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Old 08-16-2017, 03:27 PM
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Already a lot of great comments.

I just wanted to say that I, too, was in a high stress but successful position for years. I think being successful in the business world allows alcoholics to downplay our disease. If I am doing so well, and am respected and a leader, and the money is there, hey I can't be doing something too wrong, It's all part of the this high power lifestyle, right?

Wrong.

For me, it was a slow but steady ride to hell.

All it took was time and with time, the disease took more and more control until what we call rock bottom.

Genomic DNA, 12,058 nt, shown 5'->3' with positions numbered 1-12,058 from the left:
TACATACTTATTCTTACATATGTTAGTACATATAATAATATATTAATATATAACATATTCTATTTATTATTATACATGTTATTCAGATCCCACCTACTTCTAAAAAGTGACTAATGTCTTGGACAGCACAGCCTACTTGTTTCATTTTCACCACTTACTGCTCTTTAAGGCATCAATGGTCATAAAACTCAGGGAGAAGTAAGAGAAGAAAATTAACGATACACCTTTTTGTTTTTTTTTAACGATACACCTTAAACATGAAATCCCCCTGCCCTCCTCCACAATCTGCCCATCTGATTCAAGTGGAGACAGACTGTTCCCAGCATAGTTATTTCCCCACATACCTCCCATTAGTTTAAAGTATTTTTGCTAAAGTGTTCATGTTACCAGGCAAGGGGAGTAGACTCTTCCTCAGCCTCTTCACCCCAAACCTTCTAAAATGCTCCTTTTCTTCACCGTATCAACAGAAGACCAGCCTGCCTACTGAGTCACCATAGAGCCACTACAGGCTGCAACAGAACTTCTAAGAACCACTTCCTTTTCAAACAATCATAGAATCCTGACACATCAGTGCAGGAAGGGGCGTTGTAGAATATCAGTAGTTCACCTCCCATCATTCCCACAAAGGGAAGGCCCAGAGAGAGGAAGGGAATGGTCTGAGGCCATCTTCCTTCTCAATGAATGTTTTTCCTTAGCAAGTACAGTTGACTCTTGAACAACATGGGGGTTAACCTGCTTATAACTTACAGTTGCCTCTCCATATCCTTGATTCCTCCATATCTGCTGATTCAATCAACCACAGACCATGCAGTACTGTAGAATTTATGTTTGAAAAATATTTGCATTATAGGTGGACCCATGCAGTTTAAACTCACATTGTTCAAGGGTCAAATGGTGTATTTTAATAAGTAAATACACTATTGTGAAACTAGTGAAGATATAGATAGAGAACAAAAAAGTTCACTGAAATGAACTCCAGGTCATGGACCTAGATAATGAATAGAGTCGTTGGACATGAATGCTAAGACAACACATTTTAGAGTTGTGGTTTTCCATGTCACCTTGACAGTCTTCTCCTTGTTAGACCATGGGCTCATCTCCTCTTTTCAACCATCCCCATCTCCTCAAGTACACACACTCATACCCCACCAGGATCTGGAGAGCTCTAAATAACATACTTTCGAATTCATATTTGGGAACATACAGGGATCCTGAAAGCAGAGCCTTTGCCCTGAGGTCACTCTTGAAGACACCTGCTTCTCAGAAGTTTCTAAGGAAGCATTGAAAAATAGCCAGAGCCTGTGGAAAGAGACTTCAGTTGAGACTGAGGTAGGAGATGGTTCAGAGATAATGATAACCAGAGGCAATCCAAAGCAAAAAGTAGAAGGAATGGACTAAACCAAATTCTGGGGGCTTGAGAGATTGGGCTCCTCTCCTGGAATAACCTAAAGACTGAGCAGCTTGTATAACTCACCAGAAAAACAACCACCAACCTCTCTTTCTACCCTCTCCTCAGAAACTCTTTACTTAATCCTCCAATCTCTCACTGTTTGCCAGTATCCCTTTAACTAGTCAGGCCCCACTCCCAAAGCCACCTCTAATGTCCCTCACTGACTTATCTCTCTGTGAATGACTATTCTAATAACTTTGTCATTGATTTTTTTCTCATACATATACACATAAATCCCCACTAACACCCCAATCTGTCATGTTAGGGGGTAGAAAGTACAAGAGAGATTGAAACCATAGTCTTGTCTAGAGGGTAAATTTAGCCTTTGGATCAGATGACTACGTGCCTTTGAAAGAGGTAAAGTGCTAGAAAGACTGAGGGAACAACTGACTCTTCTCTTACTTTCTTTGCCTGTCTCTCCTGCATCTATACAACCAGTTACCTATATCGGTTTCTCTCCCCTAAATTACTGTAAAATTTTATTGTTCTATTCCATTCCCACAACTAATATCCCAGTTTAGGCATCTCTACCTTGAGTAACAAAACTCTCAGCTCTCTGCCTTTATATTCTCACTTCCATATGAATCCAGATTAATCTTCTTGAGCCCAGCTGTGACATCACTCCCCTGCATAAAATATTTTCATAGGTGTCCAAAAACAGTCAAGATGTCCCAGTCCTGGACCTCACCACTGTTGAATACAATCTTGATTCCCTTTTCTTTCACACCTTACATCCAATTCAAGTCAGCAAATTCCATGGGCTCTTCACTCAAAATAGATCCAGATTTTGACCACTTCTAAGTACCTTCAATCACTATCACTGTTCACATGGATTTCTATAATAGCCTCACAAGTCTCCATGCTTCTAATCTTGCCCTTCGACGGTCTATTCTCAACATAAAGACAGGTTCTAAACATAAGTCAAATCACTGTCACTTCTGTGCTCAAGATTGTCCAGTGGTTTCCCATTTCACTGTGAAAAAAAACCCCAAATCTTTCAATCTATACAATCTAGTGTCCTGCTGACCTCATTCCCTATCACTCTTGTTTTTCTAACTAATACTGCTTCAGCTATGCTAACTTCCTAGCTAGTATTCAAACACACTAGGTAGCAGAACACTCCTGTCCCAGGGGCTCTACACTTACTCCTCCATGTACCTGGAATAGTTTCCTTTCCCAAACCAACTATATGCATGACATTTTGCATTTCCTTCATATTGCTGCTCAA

It came to point where there was simply no alternative. So I stopped.

SR helped immensely and still does. It's a great community of people with deep and wise experience and immense empathy. But it's the person who must take the step and this step, IMHO, starts with a very solid and sharp look at your self, your thoughts and finding the desire to let go, leave it behind.

100 days later, I feel great. The stress and the Job is still there, but I feel like a different person, calmer and more steady. A lot of the old glitz and glamour looks idiotic now. I am still around people, some of whom don't have a drinking problems, and others that do, and for the time being I am able to cope.

The pain, the hangovers, the stomach issues, the cramps, the late morning red eye, swollen face appearances, the missed morning work excuses, the fights, and much more are gone though.